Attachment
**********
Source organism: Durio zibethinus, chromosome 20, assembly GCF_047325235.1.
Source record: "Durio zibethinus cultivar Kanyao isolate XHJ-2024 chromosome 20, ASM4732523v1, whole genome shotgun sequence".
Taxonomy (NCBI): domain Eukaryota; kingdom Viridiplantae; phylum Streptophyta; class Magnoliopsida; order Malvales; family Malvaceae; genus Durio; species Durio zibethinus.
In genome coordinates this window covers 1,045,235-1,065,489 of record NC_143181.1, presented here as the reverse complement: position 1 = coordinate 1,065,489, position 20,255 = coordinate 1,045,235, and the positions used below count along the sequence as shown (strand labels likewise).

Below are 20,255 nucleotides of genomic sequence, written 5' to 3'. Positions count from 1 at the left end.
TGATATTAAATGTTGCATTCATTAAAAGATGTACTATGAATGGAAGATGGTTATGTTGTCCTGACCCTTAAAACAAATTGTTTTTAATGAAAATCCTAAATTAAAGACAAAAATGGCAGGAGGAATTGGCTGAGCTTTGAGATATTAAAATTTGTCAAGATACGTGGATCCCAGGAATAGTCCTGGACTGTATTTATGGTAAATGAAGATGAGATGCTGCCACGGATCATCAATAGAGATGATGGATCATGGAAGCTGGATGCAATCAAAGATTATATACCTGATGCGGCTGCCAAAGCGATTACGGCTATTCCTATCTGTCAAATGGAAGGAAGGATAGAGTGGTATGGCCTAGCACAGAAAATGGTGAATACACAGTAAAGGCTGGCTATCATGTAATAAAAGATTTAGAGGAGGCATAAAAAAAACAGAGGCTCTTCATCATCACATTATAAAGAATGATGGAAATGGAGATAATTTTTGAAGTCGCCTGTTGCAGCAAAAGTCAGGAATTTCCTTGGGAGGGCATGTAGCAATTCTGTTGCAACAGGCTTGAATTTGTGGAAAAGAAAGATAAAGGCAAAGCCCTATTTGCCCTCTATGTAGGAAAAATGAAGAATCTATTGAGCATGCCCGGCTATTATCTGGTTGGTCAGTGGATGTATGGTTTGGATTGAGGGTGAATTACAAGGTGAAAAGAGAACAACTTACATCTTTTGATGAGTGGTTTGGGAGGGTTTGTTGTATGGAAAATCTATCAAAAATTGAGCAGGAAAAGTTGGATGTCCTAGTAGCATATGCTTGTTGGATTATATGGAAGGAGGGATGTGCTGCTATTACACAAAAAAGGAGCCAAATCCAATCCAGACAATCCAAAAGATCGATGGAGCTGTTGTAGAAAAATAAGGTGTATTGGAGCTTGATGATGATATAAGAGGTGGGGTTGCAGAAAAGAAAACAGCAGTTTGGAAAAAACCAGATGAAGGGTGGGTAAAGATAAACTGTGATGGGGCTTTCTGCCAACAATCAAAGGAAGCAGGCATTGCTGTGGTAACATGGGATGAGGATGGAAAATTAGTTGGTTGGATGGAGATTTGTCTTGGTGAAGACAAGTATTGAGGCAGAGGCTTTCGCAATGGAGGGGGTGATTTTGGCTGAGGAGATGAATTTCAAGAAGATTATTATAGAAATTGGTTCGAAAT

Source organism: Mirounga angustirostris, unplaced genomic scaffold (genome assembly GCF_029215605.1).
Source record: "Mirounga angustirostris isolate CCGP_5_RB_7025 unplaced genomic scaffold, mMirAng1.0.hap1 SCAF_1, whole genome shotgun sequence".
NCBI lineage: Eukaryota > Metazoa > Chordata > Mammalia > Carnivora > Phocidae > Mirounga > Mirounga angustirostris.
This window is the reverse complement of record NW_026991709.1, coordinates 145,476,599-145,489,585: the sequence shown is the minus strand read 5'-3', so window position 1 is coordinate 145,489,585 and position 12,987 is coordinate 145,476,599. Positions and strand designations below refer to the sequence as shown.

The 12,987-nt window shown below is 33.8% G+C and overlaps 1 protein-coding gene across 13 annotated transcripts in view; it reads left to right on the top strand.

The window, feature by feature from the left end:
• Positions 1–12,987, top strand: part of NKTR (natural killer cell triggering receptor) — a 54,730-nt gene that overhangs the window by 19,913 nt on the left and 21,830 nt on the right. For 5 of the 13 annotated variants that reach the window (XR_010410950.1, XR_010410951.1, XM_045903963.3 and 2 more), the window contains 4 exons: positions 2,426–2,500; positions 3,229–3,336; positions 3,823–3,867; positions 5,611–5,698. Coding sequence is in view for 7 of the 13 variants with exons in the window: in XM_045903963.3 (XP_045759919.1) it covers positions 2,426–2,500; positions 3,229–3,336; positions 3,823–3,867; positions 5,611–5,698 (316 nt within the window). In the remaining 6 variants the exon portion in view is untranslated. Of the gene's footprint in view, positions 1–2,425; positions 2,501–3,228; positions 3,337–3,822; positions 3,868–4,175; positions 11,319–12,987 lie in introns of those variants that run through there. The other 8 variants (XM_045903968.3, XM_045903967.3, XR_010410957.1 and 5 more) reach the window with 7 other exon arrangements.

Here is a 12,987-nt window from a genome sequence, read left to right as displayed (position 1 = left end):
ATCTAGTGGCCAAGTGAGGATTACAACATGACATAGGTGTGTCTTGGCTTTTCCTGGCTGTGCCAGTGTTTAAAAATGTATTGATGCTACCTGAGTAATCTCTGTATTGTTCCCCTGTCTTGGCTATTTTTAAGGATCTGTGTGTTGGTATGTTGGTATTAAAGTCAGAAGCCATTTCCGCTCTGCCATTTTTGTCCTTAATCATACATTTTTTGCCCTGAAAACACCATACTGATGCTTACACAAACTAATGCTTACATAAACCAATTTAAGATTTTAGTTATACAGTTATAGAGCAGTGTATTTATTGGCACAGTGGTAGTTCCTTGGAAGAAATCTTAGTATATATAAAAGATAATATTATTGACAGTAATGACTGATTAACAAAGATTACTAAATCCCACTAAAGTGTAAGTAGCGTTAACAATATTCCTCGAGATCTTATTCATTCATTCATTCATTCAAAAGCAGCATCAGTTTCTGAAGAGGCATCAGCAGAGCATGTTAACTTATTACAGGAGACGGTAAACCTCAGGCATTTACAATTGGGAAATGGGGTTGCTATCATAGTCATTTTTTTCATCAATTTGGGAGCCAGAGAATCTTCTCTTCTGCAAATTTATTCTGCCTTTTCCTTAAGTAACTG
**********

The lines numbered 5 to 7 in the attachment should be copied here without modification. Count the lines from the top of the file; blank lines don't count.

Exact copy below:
Below are 20,255 nucleotides of genomic sequence, written 5' to 3'. Positions count from 1 at the left end.
TGATATTAAATGTTGCATTCATTAAAAGATGTACTATGAATGGAAGATGGTTATGTTGTCCTGACCCTTAAAACAAATTGTTTTTAATGAAAATCCTAAATTAAAGACAAAAATGGCAGGAGGAATTGGCTGAGCTTTGAGATATTAAAATTTGTCAAGATACGTGGATCCCAGGAATAGTCCTGGACTGTATTTATGGTAAATGAAGATGAGATGCTGCCACGGATCATCAATAGAGATGATGGATCATGGAAGCTGGATGCAATCAAAGATTATATACCTGATGCGGCTGCCAAAGCGATTACGGCTATTCCTATCTGTCAAATGGAAGGAAGGATAGAGTGGTATGGCCTAGCACAGAAAATGGTGAATACACAGTAAAGGCTGGCTATCATGTAATAAAAGATTTAGAGGAGGCATAAAAAAAACAGAGGCTCTTCATCATCACATTATAAAGAATGATGGAAATGGAGATAATTTTTGAAGTCGCCTGTTGCAGCAAAAGTCAGGAATTTCCTTGGGAGGGCATGTAGCAATTCTGTTGCAACAGGCTTGAATTTGTGGAAAAGAAAGATAAAGGCAAAGCCCTATTTGCCCTCTATGTAGGAAAAATGAAGAATCTATTGAGCATGCCCGGCTATTATCTGGTTGGTCAGTGGATGTATGGTTTGGATTGAGGGTGAATTACAAGGTGAAAAGAGAACAACTTACATCTTTTGATGAGTGGTTTGGGAGGGTTTGTTGTATGGAAAATCTATCAAAAATTGAGCAGGAAAAGTTGGATGTCCTAGTAGCATATGCTTGTTGGATTATATGGAAGGAGGGATGTGCTGCTATTACACAAAAAAGGAGCCAAATCCAATCCAGACAATCCAAAAGATCGATGGAGCTGTTGTAGAAAAATAAGGTGTATTGGAGCTTGATGATGATATAAGAGGTGGGGTTGCAGAAAAGAAAACAGCAGTTTGGAAAAAACCAGATGAAGGGTGGGTAAAGATAAACTGTGATGGGGCTTTCTGCCAACAATCAAAGGAAGCAGGCATTGCTGTGGTAACATGGGATGAGGATGGAAAATTAGTTGGTTGGATGGAGATTTGTCTTGGTGAAGACAAGTATTGAGGCAGAGGCTTTCGCAATGGAGGGGGTGATTTTGGCTGAGGAGATGAATTTCAAGAAGATTATTATAGAAATTGGTTCGAAAT

Source organism: Mirounga angustirostris, unplaced genomic scaffold (genome assembly GCF_029215605.1).